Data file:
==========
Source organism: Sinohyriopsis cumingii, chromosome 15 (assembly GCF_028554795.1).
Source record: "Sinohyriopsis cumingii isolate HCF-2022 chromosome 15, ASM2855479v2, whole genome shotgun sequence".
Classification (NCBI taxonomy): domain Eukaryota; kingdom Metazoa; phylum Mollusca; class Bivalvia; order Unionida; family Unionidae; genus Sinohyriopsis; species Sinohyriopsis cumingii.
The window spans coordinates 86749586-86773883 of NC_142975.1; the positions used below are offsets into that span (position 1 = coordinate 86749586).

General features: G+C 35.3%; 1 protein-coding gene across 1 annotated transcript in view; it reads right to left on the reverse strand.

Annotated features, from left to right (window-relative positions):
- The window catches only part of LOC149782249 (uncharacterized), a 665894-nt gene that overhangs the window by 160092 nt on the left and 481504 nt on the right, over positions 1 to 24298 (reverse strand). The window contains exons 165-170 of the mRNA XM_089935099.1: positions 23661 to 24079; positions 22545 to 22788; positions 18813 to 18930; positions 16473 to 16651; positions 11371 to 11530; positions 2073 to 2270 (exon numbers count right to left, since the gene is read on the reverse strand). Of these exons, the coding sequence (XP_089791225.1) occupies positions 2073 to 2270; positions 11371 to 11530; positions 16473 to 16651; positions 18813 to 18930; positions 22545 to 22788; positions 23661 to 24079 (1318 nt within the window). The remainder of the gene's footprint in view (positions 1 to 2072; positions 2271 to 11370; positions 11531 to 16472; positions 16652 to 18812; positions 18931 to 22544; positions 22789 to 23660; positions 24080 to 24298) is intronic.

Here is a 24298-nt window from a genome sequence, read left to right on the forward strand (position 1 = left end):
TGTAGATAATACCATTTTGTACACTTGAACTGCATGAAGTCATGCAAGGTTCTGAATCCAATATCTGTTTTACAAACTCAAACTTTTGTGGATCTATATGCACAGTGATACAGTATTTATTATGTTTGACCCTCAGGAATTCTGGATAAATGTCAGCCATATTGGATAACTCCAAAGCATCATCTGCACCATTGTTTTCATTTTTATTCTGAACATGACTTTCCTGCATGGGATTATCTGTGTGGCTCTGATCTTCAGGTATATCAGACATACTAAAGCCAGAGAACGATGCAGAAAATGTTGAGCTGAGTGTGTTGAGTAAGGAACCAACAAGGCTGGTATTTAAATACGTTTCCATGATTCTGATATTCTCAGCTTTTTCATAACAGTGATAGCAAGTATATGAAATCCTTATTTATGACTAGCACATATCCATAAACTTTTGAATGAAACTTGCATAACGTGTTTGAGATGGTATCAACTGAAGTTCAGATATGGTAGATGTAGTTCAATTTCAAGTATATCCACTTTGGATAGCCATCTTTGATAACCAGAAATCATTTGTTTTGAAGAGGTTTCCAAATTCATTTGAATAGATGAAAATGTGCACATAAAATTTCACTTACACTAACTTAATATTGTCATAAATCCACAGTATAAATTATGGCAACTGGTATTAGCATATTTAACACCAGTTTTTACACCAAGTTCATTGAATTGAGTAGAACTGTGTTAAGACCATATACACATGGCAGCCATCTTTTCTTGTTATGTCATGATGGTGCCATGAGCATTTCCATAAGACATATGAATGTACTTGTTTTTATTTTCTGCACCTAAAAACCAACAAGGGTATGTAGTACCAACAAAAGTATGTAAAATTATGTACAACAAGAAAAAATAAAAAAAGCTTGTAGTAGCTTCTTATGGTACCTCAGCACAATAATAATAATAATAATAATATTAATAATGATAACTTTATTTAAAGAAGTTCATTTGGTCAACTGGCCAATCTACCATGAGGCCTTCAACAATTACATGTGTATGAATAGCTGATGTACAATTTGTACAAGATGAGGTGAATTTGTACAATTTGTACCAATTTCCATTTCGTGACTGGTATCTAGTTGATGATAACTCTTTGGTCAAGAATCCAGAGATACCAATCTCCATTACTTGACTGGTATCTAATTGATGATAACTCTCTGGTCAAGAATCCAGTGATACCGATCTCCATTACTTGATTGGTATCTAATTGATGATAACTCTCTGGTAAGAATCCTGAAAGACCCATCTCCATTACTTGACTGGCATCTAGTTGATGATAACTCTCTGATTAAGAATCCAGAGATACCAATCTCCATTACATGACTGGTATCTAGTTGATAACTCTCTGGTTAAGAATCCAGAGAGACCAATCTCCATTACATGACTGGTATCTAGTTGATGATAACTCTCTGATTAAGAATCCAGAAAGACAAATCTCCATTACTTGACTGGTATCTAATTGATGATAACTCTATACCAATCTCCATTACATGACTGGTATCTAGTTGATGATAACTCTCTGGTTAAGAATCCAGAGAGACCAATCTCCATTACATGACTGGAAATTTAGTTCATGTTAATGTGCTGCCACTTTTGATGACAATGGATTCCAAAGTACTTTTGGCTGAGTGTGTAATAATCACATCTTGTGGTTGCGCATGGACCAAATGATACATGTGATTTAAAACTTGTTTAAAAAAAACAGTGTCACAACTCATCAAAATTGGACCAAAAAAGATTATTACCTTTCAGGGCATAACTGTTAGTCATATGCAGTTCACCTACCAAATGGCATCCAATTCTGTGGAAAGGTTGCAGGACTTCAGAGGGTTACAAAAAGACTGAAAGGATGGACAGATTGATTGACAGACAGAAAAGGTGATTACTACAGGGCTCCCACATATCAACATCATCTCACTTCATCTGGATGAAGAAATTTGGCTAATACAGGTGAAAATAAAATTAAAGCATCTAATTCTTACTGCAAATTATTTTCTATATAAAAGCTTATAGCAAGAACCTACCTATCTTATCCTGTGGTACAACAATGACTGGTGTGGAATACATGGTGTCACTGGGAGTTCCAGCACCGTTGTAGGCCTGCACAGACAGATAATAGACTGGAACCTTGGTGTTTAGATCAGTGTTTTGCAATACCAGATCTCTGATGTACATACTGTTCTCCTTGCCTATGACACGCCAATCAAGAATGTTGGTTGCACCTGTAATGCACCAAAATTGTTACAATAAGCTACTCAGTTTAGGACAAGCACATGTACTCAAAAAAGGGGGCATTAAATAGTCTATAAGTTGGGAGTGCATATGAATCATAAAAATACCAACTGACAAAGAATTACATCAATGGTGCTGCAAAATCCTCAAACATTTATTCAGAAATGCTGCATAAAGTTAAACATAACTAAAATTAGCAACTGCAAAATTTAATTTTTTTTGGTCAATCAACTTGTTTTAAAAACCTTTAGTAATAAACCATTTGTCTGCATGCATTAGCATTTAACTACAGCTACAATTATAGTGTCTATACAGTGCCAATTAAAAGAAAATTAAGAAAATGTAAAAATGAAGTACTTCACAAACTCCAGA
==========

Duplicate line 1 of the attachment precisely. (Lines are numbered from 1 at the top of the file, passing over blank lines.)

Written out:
Source organism: Sinohyriopsis cumingii, chromosome 15 (assembly GCF_028554795.1).